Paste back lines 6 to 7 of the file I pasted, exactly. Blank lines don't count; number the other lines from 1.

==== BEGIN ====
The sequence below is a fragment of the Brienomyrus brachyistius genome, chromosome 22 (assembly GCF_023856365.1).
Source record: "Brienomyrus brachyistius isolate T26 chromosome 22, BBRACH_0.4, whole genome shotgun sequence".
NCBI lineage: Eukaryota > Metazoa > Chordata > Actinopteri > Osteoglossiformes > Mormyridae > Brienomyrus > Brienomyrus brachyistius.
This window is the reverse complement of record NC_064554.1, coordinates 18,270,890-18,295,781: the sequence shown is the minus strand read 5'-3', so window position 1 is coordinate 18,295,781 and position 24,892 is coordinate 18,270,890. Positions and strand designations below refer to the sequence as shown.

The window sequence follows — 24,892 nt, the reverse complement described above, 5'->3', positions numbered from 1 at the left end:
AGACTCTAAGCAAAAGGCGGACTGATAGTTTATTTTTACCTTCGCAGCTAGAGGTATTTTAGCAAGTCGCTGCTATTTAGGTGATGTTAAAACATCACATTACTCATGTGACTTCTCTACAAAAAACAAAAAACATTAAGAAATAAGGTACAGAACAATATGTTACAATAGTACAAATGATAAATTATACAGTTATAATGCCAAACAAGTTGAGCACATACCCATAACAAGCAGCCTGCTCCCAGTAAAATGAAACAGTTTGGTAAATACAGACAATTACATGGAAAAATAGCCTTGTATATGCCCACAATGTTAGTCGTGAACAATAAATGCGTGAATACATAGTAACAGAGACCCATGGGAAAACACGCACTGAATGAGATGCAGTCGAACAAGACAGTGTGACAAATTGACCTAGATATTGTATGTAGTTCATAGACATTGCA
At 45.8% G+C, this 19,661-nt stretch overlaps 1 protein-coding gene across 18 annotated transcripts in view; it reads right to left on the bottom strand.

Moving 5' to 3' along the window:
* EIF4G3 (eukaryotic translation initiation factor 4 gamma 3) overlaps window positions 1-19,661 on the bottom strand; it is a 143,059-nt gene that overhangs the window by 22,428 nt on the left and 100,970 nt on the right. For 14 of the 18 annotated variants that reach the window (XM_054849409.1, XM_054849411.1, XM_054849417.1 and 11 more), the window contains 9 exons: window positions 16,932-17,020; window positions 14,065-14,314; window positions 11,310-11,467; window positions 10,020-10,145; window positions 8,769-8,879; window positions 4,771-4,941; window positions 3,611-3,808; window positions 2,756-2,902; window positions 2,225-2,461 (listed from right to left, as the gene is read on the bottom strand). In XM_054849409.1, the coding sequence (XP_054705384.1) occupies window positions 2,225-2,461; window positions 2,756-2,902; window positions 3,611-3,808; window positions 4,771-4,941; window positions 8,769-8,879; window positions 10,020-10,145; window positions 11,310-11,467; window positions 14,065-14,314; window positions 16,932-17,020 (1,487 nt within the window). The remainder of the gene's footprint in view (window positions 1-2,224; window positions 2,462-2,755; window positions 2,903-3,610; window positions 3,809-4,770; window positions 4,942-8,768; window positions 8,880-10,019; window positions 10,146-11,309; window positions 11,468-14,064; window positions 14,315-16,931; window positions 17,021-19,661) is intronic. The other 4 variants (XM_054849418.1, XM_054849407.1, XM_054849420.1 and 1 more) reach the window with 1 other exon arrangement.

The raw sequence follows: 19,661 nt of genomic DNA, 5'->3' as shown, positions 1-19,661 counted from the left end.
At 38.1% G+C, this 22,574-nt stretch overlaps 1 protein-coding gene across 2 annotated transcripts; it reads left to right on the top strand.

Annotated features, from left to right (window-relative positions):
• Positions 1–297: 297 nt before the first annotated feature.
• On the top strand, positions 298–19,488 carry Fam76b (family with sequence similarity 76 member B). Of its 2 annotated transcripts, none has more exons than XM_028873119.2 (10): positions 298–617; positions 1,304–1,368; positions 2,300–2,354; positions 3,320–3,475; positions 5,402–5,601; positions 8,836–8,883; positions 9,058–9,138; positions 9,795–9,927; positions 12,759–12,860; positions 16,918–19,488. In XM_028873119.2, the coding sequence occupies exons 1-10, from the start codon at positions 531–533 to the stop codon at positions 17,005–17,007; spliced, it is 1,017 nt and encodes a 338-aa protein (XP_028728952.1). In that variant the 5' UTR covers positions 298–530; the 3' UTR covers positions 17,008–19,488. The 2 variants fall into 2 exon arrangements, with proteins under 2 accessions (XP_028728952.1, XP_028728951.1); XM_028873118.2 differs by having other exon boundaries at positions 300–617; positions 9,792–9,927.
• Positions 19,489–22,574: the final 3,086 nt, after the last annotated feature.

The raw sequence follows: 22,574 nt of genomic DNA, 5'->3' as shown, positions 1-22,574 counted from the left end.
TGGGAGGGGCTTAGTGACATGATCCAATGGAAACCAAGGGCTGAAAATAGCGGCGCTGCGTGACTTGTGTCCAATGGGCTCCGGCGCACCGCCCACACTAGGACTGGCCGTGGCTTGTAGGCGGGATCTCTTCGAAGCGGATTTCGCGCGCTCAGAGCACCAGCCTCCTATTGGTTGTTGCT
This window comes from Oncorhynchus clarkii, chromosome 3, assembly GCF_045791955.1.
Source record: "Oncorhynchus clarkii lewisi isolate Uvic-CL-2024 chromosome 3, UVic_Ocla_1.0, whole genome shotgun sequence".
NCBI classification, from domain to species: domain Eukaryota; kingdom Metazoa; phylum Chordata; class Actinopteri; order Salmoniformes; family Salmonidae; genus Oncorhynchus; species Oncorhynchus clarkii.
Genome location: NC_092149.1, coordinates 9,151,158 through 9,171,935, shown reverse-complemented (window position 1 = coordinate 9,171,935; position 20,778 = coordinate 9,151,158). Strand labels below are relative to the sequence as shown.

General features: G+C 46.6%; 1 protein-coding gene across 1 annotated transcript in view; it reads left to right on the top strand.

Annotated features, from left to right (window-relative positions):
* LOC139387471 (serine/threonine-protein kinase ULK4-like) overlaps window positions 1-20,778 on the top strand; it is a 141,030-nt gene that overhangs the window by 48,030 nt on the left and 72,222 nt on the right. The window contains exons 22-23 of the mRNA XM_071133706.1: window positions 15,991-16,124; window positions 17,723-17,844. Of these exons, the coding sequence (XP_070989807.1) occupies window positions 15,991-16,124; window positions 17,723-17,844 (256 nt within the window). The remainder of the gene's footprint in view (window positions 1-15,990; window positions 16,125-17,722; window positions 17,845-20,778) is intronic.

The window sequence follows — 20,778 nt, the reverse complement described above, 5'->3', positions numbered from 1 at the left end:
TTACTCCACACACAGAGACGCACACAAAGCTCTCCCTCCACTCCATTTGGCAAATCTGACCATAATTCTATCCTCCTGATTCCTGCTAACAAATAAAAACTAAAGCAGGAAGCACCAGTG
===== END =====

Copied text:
AGACTCTAAGCAAAAGGCGGACTGATAGTTTATTTTTACCTTCGCAGCTAGAGGTATTTTAGCAAGTCGCTGCTATTTAGGTGATGTTAAAACATCACATTACTCATGTGACTTCTCTACAAAAAACAAAAAACATTAAGAAATAAGGTACAGAACAATATGTTACAATAGTACAAATGATAAATTATACAGTTATAATGCCAAACAAGTTGAGCACATACCCATAACAAGCAGCCTGCTCCCAGTAAAATGAAACAGTTTGGTAAATACAGACAATTACATGGAAAAATAGCCTTGTATATGCCCACAATGTTAGTCGTGAACAATAAATGCGTGAATACATAGTAACAGAGACCCATGGGAAAACACGCACTGAATGAGATGCAGTCGAACAAGACAGTGTGACAAATTGACCTAGATATTGTATGTAGTTCATAGACATTGCA
At 45.8% G+C, this 19,661-nt stretch overlaps 1 protein-coding gene across 18 annotated transcripts in view; it reads right to left on the bottom strand.